"robert schiller" Discussed on Bloomberg Radio New York

Bloomberg Radio New York

02:17 min | 2 years ago

"robert schiller" Discussed on Bloomberg Radio New York

"Main us commodities regulator recently told it's employees that they are allowed to invest in cryptocurrencies a decision that came just weeks after the agency the cftc started overseeing bitcoin futures but for any employees looking to invest at the agency nobel prizewinning economists robert schiller had some words of warning don't put your life savings here that would be wrong wrong from the fundamental a little bit around with it is like a game and that's part of what drives financial markets for more on the story were joined by rob schmitz to bloomberg news financial regulation reporter in our bloomberg 991 studios in washington dc and rob is this kosher well it could be and it's difficult to telling and part of what's interesting about this whole story is that the really hasn't there's not much regulation of bitcoin and other cryptocurrencies in washington right now so it's kind of a blank slate and agencies have to figure it out for themselves in the cftc which just allowed bitcoin futures to trade in december has been kind of in the vanguard of this and so they had to make an early call on whether their employees can invest in this oh rob i have so many questions for you the federal agencies are debating this very issue how to impose the rules on this type of a currency that a lot of people myself included don't really understand it very well the baby kinda wanna get in on it and that's kind of the point isn't it this is a a mystery but like he was describing in that sound bite it's kind of fun it is and i mean if you do it right true and and you know cftc employees watch over the futures markets today have some insight into this and government workers are just like everybody else in terms of in wanting to invest places and so the cftc said okay you can do it but there are some some strict rules that dave imposed in one is they can't have any inside information nonpublic stuff that they may be have gone through their work other in getting a case involving cryptocurrencies or may be doing a rule on cryptocurrency so that's kind the big prohibition the other thing that the cfcs told his workers is hey you know this is a hot area everybody's interested.

"robert schiller" Discussed on Motley Fool Answers

Motley Fool Answers

01:37 min | 2 years ago

"robert schiller" Discussed on Motley Fool Answers

"But what he did was moe in hobart looked at data from the case schiller home price index to basically look at how residential real estate performed during the twenty bear markets since 1950 too and we found was there's only two examples of went housing prices also went down along with stocks in one of those was only a point four percent decline the other one was one that happened during the great recession and it was a duisi but on average home prices go up when stocks could down in fact the killer index actually goes up a little more during bear market the stocks than it does doing bull markets and stocks now so you might local what about that most recent example does that mean that things had sort of changed in the relationship between the stock market and the housing market in hobart actually asked robert schiller who's the cocreator of the schiller index killer index and he basically said no that was probably an anomaly and going forward this relationship between housing prices holding up during barema bear market than stocks it probably going to hold true another interesting thing that hobart pointed out to was that housing prices are pretty meaningfully positively correlated to inflation in other words owning houses and inflation hedge as well in his article he suggested the way to sort of factor this in your portfolio at least one way would it be by ets the focused on the construction industry which is kind of an interesting idea but i think really just owning a home in making it a gold paying it off before you retire is another way to get these same benefits by having it paid off or mostly paid off by the time retire.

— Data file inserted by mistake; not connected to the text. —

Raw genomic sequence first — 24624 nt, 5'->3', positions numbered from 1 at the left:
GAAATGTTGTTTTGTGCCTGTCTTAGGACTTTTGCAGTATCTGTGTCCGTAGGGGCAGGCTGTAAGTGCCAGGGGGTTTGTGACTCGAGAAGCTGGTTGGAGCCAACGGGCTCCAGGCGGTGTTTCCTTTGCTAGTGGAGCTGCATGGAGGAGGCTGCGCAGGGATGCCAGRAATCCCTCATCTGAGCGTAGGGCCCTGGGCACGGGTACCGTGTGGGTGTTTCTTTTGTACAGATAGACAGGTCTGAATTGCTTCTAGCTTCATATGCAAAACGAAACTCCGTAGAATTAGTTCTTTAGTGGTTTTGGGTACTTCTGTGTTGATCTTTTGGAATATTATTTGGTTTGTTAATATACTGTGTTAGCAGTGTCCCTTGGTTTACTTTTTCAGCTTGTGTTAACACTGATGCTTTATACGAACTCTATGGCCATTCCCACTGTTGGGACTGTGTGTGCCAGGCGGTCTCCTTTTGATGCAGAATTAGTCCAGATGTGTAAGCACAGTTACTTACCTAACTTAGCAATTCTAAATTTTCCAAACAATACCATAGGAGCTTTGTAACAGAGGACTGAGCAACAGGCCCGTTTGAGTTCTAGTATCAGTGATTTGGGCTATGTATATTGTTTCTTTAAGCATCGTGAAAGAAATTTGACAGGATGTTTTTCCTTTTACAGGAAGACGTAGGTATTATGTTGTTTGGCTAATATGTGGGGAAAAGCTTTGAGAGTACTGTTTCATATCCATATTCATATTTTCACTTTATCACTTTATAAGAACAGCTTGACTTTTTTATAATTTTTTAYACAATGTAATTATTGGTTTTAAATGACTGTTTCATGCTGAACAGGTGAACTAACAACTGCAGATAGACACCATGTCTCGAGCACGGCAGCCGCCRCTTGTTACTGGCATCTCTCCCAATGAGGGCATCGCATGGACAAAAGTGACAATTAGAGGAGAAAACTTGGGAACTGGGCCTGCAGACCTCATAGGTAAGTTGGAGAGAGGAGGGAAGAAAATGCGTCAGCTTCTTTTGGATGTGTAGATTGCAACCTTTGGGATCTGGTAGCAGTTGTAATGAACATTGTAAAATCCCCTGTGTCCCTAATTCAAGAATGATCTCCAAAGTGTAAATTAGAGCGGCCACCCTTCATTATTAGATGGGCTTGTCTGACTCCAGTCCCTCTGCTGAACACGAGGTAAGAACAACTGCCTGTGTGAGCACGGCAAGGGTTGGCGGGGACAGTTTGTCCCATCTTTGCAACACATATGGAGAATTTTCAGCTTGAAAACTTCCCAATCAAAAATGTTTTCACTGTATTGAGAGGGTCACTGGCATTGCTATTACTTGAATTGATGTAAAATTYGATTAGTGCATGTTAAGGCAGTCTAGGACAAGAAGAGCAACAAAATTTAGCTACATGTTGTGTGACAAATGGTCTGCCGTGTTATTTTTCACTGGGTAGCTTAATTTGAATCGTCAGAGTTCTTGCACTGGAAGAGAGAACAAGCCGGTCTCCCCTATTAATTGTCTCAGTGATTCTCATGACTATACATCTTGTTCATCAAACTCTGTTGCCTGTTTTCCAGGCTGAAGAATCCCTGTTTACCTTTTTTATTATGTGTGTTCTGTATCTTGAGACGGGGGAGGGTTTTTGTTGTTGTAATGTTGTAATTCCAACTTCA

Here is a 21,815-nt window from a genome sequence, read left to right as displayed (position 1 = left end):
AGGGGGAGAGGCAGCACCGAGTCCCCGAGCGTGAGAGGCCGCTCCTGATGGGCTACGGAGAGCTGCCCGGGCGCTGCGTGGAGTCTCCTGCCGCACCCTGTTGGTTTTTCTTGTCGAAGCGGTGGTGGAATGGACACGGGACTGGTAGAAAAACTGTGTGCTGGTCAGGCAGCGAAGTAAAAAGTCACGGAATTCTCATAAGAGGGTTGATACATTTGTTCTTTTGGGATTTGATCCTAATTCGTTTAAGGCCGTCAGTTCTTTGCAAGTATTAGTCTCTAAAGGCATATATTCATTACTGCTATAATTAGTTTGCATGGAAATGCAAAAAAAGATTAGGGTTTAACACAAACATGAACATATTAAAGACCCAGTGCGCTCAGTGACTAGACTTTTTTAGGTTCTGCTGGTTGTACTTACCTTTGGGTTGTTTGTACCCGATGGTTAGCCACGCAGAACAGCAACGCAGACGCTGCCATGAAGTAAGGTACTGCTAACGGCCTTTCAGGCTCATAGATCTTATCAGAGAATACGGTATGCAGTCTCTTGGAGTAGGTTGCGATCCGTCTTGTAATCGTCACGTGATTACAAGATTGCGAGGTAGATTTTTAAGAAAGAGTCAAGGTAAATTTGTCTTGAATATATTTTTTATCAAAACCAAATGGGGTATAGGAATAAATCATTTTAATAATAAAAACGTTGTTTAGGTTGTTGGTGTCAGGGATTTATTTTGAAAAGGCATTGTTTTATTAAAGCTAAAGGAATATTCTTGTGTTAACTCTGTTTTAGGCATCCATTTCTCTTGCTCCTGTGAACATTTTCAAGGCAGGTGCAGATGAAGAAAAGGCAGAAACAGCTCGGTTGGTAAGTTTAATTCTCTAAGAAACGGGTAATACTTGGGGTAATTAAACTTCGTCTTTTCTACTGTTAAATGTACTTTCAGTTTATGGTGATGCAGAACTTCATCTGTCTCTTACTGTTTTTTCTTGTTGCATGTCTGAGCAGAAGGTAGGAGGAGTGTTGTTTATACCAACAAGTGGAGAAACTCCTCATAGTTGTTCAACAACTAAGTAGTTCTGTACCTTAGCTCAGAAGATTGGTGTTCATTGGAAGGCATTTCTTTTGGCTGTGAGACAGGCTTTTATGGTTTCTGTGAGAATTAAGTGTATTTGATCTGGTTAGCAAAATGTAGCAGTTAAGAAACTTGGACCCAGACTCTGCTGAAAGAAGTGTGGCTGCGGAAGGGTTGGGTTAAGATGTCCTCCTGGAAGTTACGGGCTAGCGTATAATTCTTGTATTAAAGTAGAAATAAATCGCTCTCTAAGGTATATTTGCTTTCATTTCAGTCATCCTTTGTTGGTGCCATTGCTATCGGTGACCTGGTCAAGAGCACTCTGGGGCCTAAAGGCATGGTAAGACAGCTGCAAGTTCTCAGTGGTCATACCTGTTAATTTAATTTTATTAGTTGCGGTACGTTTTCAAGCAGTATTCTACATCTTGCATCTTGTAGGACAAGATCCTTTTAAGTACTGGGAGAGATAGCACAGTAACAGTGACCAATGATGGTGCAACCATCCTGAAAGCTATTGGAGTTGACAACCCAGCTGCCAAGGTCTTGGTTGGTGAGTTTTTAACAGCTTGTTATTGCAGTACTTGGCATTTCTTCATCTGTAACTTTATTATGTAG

hobart robert schiller schiller four percent
"robert schiller" Discussed on Bloomberg Radio New York

Bloomberg Radio New York

02:36 min | 2 years ago

"robert schiller" Discussed on Bloomberg Radio New York

"The word finance and how it is miss understood and miss apply to the idea of wanting to make money well okay i i teach finance cars here yeah and online by the way it's for free and of course uh but i emphasize that finance isn't really about making money in the sense that many people think it's about technology for allocating resources for incentivising people to do something for other people according to someone that someone else's desires uh and it the the um it has powerful implications risk management is is a powerful tool to improve human welfare having said that i'm wondering if you could then apply that attitude towards the prices that are paid for stocks and why you describe some markets as so pricey that really the way we measured them is not really accurate why don't you know uh take my car you don't need uh i think that uh finance lindt through a phase or a theoretical finance went through a phase uh or which was uh you might say a turning point was eugene 500 efficient market theory around nineteen seventy uh and then the random walk down wall street with now kale uh it is it was a model that uh with that too selfsatisfied uh and two mechanical and now there's been a behavioral finance revolution which is still going on everybody's equity folks get focused on the exuberance of robert schiller when you see highyield bonds be aa industrials to go back to my grandfather priced this narrow entitled full faith and credit ten years does that exp does that define for you a bond bubble that banzer price to perfection is maybe sir john templeton would mention it the bond market uh has had a peculiar tendency to task lag the inflation so there's a uh i think it's to seventy percent correlation between bond yields and the last 10 years of inflation but not much correlation with the next ten years inflation so the bond market is is.